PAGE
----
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(When it was introduced into school curricula, in the early decades of the 20th century, it was referred to as the “reformed pronunciation.” You can think of it as the “weeny, weedy, weaky” school.) But this way of pronouncing Latin never gained a foothold in the scientific world.Another possible source of confusion is the Latin used (though much less extensively now than in the pre–Vatican II days) by the Roman Catholic Church.
To understand the idiosyncratic pronunciation of botanical Latin, we need to go back to the late 6th century, the point when Latin was introduced in Britain.
(Or rather reintroduced, for of course Latin had been spoken by the Roman legions that had occupied Britain from the 1st to the early 5th century, and by the Romanized Celts they dominated, but the Anglo-Saxon tribes who ousted the Celts after the Romans departed were ignorant of the language.) This relatinization of Britain was carried out by missionaries sent out from Rome by Pope Gregory the Great, and they spoke and taught a Latin that, which a few minor exceptions, was the same as that spoken by 1st-century Romans.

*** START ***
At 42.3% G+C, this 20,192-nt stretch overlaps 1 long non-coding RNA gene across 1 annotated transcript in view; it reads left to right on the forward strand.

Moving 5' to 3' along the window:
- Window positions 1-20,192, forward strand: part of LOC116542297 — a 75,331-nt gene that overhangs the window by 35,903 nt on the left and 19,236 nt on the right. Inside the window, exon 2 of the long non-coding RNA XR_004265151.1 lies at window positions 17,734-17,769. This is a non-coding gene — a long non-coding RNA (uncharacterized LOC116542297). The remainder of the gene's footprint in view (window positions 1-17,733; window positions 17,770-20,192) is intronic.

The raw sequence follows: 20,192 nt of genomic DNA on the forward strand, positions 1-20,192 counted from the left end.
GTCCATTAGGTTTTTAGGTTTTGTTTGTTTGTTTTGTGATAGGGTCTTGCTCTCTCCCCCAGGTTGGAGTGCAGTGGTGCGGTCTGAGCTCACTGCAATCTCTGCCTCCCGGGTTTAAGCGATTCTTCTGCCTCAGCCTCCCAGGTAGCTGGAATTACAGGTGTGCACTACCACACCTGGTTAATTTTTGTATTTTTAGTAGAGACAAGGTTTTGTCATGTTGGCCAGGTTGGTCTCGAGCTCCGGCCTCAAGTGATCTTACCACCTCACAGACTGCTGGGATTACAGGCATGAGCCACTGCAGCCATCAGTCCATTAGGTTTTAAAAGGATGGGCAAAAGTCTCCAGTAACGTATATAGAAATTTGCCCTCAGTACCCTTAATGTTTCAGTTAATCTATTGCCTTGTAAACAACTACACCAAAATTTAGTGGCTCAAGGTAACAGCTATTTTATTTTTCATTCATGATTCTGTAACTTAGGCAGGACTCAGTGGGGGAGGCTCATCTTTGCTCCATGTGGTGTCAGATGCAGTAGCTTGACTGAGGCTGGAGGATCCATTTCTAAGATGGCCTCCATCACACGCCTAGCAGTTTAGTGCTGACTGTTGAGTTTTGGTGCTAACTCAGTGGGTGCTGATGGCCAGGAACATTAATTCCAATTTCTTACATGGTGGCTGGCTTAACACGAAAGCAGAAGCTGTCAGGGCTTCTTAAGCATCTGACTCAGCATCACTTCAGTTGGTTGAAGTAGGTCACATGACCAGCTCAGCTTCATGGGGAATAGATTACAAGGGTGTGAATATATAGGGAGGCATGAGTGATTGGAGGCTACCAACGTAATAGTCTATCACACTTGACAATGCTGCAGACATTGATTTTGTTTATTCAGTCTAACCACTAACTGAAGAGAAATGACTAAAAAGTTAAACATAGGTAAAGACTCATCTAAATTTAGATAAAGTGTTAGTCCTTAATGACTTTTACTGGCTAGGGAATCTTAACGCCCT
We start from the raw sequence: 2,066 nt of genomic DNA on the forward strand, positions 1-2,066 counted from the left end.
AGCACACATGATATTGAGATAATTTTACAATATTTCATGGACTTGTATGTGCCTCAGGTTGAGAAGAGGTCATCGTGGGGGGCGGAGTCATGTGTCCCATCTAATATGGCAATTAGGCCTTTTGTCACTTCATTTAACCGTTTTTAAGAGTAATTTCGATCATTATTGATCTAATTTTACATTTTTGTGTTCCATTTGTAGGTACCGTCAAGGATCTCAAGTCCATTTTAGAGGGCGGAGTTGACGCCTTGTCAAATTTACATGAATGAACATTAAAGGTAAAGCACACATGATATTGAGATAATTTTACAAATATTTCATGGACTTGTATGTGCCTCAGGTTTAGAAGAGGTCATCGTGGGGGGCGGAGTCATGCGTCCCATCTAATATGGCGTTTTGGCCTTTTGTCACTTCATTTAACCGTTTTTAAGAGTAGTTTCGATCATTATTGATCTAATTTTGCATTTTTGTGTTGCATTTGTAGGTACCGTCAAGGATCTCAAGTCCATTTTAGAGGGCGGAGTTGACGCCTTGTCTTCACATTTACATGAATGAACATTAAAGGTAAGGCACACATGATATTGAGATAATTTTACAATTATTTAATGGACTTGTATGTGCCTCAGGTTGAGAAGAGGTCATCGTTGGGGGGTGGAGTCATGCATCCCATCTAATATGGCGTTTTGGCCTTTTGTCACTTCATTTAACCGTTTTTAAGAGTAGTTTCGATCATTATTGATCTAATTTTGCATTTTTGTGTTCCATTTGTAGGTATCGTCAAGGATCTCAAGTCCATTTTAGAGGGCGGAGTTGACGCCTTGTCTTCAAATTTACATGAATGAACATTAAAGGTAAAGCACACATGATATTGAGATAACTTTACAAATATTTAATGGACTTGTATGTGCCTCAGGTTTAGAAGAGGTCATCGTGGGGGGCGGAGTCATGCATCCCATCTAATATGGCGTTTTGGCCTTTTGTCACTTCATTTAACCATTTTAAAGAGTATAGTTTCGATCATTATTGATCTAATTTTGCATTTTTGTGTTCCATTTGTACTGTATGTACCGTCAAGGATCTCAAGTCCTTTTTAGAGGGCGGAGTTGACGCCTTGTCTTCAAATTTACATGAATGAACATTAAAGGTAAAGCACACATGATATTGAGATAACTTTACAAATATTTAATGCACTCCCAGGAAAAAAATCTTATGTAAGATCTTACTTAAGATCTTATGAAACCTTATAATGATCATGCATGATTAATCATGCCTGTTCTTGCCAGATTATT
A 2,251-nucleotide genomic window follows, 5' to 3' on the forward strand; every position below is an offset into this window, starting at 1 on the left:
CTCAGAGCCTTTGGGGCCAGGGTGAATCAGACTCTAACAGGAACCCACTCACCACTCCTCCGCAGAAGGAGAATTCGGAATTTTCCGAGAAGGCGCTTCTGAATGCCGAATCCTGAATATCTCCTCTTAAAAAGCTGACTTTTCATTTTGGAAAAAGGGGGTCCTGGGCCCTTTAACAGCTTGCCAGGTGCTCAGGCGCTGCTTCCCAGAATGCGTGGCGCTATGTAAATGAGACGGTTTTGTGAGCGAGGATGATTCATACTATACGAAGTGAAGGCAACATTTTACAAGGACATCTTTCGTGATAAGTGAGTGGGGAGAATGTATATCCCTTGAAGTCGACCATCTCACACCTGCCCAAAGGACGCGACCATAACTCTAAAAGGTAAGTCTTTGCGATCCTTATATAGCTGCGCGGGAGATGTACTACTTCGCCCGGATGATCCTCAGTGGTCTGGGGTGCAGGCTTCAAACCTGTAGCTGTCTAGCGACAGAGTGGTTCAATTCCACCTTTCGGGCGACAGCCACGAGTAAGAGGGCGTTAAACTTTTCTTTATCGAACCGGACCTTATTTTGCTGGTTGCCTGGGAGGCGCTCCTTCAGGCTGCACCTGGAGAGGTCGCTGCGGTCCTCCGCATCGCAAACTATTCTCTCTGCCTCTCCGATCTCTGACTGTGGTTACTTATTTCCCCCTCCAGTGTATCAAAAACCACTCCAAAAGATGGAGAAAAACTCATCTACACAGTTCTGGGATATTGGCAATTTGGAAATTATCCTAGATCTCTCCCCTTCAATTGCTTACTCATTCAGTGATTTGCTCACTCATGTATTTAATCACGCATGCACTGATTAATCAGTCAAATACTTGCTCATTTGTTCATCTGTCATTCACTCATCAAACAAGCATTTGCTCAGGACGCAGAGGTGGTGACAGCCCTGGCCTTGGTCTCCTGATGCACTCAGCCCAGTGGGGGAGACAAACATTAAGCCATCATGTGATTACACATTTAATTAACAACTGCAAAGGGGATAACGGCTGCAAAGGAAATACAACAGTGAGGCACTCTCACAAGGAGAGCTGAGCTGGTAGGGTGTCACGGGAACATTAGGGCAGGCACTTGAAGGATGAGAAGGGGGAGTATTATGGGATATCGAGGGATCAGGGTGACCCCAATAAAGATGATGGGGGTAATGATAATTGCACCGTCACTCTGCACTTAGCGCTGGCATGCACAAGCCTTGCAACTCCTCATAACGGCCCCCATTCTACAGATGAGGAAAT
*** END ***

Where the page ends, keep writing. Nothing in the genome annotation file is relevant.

Just think of your forays into botanical Latin as the linguistic equivalent of the first time you ate a raw oyster.
As the ancient Romans said, should be pronounced air-ih-koh-EYE-deez.
Leafing through these volumes turns up a surprising number of cases in which even seasoned gardeners use pronunciations that are, technically, incorrect.
(See “Some Common Mispronunciations,” below.) Not that that’s the worst horticultural sin you can commit.
This tandem development continued until the mid-19th century, when Victorian scholars attempted for a time to reintroduce the observance of the distinction between long and short vowels.
Then, a few decades later, the reformed pronunciation took hold—except in those professions and disciplines, such as botany, medicine, and law, where Latin words and phrases had long been in continual use, and here the “traditional” English pronunciation stuck.
The two most reliable guides I’ve found are at 20 paces.
In both works, long vowels are indicated by a grave accent (‘) and short vowels by an acute accent (’); the accents also indicate where the stress falls.